“Succession” is back, and so is the shameless love affair viewers are having with wealth and excess

Actor Brian Cox of “Succession.”
Actor Brian Cox of “Succession.”
Image: REUTERS/Andrew Kelly
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“You screw them out. You chisel them out. You fucking hurt them. And then, you watch them squeal.”

That line, from the grizzled family patriarch Logan Roy (played by Brian Cox) is just one example of why viewers have come to love Succession and its stream of venomous axioms and baroque jabs delivered by the very wealthy.

While the show, which returns to HBO on Oct. 17, ostensibly critiques the foibles of the mega-rich,  Succession is really celebration of plutocratic sensibilities,  offering an unvarnished, albeit comically over-the-top, taste of how billionaires really might move behind the scenes.

Similarly, the Showtime series Billions pits an uber-wealthy hedge-fund lord against a US attorney for the Southern District of New York. And while the series endeavors to depict right (the law) versus might (cash), the show ends up showing how both combatants, and their acolytes, operate in the rarified realm of mansions, private planes, and secret clubs reserved for the city’s VIPs.

Despite all the hard elbows and brilliantly crafted digs, each show manages to frame the rich and powerful in a way that humanizes them while simultaneously keeping them on their pedestal of riches. When Logan Roy delivers the afore-mentioned quip on how to destroy one’s enemies, his son, Roman Roy (Kieran Culkin), softens the moment by saying, “I like hurting human beings as much as the next guy, but Dad, this is [a] really fucking good [deal].”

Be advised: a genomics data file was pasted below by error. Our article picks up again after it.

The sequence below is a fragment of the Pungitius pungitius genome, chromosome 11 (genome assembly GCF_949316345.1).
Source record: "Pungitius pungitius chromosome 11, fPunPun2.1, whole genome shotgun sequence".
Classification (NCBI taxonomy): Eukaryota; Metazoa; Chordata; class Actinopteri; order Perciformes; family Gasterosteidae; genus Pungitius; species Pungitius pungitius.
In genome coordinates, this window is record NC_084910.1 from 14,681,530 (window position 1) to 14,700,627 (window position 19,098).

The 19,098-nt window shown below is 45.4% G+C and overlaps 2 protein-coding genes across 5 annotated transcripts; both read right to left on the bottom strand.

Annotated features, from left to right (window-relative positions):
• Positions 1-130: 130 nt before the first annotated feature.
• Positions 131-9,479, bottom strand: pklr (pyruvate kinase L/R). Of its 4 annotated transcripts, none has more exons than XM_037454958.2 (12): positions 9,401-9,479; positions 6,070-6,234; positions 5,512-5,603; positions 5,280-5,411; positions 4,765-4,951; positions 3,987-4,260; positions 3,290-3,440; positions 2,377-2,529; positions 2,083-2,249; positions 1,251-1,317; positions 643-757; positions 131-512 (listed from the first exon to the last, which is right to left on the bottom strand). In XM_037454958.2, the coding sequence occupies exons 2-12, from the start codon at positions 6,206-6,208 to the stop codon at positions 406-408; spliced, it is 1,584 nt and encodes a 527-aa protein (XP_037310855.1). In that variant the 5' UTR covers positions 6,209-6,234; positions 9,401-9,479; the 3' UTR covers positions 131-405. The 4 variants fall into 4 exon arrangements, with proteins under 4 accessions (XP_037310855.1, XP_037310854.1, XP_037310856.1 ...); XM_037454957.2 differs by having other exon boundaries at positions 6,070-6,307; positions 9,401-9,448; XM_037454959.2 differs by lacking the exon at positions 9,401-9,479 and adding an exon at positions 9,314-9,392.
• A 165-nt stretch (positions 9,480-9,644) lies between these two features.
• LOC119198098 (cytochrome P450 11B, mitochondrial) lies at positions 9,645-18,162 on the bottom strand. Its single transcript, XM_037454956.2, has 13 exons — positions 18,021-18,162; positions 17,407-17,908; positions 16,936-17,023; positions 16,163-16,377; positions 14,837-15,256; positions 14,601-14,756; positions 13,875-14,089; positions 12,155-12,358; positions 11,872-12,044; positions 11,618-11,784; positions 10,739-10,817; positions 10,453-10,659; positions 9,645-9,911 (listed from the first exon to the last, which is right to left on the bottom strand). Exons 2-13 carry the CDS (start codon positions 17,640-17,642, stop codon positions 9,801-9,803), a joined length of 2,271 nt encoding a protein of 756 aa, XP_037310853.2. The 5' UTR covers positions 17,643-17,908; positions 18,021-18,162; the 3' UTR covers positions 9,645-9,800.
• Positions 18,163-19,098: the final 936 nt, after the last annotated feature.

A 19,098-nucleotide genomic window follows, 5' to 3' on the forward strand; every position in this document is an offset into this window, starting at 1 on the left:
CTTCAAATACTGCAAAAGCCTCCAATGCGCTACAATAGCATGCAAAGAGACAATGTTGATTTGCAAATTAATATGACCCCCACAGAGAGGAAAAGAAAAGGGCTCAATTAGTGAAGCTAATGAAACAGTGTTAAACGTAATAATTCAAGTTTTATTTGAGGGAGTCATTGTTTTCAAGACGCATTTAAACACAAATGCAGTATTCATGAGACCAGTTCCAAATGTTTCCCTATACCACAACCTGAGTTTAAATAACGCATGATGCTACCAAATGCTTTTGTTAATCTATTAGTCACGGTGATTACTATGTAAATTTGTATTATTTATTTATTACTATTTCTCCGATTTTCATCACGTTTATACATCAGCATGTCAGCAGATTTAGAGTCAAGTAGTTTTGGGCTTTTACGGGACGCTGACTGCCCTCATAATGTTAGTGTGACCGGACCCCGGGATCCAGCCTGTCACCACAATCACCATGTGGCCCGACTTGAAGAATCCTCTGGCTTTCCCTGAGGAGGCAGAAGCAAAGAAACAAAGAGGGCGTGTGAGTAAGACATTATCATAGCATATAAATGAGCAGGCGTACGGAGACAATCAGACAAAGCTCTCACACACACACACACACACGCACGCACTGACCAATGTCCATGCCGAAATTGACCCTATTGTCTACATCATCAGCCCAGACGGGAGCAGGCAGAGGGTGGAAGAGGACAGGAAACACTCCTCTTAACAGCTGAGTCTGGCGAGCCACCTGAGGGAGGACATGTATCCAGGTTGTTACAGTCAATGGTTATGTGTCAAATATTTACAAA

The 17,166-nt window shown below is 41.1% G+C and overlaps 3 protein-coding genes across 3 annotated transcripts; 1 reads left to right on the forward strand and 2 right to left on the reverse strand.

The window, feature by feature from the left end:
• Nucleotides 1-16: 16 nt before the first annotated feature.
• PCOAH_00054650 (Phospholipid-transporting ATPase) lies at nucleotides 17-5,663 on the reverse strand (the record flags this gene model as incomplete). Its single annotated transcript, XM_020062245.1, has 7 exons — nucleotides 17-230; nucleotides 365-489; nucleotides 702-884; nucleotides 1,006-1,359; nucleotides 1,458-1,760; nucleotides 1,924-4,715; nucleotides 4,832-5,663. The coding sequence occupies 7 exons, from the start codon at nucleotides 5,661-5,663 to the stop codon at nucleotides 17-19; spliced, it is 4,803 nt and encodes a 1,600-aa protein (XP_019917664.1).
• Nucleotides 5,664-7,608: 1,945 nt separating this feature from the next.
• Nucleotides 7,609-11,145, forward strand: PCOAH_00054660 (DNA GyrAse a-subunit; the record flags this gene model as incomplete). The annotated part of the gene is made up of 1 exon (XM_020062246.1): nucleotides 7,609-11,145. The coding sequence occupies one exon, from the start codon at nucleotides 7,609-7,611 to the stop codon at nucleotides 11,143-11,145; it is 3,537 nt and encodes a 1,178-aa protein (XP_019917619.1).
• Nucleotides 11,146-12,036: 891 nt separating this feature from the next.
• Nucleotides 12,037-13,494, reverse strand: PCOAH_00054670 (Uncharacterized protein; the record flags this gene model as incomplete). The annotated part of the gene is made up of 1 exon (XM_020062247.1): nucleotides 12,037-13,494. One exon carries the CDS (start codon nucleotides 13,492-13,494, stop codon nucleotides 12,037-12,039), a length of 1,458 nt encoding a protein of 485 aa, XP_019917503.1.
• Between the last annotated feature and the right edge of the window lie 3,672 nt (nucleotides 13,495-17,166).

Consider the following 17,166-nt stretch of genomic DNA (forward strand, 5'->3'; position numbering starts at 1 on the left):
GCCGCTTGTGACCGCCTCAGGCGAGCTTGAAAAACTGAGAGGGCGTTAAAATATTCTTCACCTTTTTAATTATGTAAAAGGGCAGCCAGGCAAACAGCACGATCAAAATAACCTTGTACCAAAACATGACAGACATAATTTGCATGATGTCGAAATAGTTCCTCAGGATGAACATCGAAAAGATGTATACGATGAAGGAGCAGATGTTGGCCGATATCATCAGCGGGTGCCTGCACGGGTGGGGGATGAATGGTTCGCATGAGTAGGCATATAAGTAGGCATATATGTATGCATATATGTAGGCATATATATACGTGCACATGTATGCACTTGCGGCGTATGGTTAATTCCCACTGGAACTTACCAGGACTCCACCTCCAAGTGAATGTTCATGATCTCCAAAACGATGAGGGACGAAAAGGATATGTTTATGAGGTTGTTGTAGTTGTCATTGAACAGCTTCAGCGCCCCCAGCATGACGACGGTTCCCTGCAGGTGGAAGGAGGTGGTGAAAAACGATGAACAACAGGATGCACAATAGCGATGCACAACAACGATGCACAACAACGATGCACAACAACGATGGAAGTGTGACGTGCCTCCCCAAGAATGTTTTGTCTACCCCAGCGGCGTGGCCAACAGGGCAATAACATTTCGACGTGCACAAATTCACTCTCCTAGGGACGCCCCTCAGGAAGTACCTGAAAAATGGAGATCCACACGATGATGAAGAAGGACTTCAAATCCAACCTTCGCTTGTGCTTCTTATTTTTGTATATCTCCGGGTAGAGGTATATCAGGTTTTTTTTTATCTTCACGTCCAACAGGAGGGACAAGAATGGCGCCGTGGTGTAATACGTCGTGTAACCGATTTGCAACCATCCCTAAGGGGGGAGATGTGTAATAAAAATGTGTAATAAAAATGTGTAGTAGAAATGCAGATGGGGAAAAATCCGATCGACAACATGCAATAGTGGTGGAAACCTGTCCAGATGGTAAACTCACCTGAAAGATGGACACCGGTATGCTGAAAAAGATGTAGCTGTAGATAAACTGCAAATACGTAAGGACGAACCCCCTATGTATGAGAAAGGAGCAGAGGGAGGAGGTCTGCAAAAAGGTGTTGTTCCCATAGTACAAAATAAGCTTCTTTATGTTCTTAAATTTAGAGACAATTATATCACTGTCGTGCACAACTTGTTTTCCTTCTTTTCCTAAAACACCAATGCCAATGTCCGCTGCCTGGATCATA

How Succession and Billions differ from Squid Game

These gilded New York stories are in stark contrasts to the dark takes on the wealthy offered by recent international hits like Squid Game and Parasite, where the moneyed are inherently cruel, with few redeeming qualities.

When Squid Game’s “player 456” (played by Lee Jung-jae) selflessly helps a frail old man get through the game’s dangerous trials, we later learn that his efforts were, in the end, in service to the selfish whims of the affluent. Likewise, the literal basement dwellers in the mansion in Parasite are a reminder of the stratified nature of many rich societies. Ultimately, the film paints the rich as so fundamentally calloused to the realities outside of the upper class that they’re oblivious to the poor living right beneath their feet.

If Squid Game and Parasite are relentlessly pessimistic about capitalism, shows like Succession and Billions wrap their socialist sensibilities in a frothy layer of exuberance about money.

The attraction of the gleeful rich suggests that if Mark Zuckerberg had a better sense of humor, he might have better approval ratings with the general public. How else do you explain the popularity and recent SNL host Elon Musk. Both moguls have much to answer for in the public sphere of judgment, but only one has good dad jokes and timely memes.